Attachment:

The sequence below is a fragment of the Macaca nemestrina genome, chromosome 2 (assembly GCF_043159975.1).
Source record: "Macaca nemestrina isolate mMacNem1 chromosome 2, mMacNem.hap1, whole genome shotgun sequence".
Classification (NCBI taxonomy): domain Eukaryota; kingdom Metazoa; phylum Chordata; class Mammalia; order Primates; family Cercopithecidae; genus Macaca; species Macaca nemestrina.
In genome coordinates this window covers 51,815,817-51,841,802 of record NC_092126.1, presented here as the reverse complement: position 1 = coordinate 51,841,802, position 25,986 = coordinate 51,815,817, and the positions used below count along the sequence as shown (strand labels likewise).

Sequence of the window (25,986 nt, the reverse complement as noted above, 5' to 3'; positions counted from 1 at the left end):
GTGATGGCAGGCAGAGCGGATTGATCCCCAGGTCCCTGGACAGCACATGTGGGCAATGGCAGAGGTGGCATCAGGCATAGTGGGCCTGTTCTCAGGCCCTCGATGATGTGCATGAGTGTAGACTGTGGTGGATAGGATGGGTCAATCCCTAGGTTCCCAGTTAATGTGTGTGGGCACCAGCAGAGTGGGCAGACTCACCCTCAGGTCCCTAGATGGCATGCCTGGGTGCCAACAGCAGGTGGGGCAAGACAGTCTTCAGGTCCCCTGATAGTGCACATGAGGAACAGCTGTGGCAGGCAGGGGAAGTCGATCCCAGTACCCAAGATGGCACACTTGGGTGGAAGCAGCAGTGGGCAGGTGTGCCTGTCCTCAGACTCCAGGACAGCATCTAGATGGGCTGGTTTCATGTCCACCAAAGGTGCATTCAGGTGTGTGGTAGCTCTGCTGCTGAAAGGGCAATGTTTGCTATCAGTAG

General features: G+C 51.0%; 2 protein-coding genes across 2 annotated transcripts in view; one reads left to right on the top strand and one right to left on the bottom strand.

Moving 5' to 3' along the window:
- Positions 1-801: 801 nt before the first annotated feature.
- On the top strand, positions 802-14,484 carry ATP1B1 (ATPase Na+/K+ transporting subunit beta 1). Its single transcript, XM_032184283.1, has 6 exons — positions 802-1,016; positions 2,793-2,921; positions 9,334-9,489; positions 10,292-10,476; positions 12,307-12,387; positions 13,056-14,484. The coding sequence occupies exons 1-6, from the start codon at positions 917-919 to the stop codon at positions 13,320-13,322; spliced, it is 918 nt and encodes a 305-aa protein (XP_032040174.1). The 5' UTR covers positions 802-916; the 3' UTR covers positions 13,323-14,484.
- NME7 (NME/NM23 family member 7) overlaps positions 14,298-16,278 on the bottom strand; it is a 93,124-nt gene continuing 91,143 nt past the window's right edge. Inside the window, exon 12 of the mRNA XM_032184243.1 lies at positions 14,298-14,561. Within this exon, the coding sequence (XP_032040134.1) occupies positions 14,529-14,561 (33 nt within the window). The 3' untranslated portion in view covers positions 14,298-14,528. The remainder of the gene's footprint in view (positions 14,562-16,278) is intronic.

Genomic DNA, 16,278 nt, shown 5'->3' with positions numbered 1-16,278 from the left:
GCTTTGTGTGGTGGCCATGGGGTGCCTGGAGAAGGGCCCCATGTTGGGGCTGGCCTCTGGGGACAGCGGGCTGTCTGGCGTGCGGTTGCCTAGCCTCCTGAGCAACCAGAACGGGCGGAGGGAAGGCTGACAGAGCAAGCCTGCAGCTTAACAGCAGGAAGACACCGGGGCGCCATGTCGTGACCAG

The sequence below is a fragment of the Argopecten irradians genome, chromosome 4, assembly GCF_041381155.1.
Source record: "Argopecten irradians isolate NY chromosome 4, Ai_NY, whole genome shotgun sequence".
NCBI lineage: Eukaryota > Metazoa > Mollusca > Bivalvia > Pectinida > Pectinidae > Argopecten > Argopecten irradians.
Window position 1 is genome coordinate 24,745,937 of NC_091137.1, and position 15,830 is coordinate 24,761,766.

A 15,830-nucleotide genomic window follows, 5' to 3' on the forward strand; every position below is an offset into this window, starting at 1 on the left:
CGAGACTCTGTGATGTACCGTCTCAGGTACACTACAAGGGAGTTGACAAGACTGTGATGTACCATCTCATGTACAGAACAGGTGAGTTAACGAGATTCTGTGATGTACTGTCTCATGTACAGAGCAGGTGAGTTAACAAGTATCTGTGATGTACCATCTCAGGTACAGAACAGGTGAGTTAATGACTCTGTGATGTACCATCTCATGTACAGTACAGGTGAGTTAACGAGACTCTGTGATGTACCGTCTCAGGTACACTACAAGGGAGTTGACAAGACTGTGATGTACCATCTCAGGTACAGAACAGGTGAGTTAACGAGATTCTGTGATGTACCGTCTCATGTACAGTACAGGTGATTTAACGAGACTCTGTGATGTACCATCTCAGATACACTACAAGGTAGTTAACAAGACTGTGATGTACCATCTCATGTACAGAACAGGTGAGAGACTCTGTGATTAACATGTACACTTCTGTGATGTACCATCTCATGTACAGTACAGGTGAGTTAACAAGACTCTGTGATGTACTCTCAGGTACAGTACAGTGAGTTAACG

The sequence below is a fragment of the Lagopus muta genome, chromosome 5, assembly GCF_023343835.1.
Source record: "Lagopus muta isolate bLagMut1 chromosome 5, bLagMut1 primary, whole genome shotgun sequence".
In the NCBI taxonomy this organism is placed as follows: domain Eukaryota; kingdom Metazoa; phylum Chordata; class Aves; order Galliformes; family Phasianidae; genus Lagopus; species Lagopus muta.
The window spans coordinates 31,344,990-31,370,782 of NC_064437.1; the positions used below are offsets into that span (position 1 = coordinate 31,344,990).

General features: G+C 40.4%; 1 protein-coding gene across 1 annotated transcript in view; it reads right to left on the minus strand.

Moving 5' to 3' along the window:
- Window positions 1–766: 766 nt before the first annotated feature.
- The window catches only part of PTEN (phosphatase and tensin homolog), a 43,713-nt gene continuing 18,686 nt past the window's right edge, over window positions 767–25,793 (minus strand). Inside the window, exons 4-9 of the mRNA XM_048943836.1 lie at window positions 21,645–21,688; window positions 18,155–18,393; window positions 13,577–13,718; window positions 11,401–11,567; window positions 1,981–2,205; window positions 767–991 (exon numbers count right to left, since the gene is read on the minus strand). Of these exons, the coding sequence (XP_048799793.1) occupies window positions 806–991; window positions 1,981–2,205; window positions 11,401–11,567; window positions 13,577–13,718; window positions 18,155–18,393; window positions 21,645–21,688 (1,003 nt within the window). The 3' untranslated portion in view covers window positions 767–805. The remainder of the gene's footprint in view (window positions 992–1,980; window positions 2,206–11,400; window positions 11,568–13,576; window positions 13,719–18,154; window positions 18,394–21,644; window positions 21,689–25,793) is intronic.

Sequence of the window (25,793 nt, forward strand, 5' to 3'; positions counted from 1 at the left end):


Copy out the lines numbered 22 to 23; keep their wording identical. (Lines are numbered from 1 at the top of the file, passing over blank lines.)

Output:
In the NCBI taxonomy this organism is placed as follows: domain Eukaryota; kingdom Metazoa; phylum Chordata; class Aves; order Galliformes; family Phasianidae; genus Lagopus; species Lagopus muta.
The window spans coordinates 31,344,990-31,370,782 of NC_064437.1; the positions used below are offsets into that span (position 1 = coordinate 31,344,990).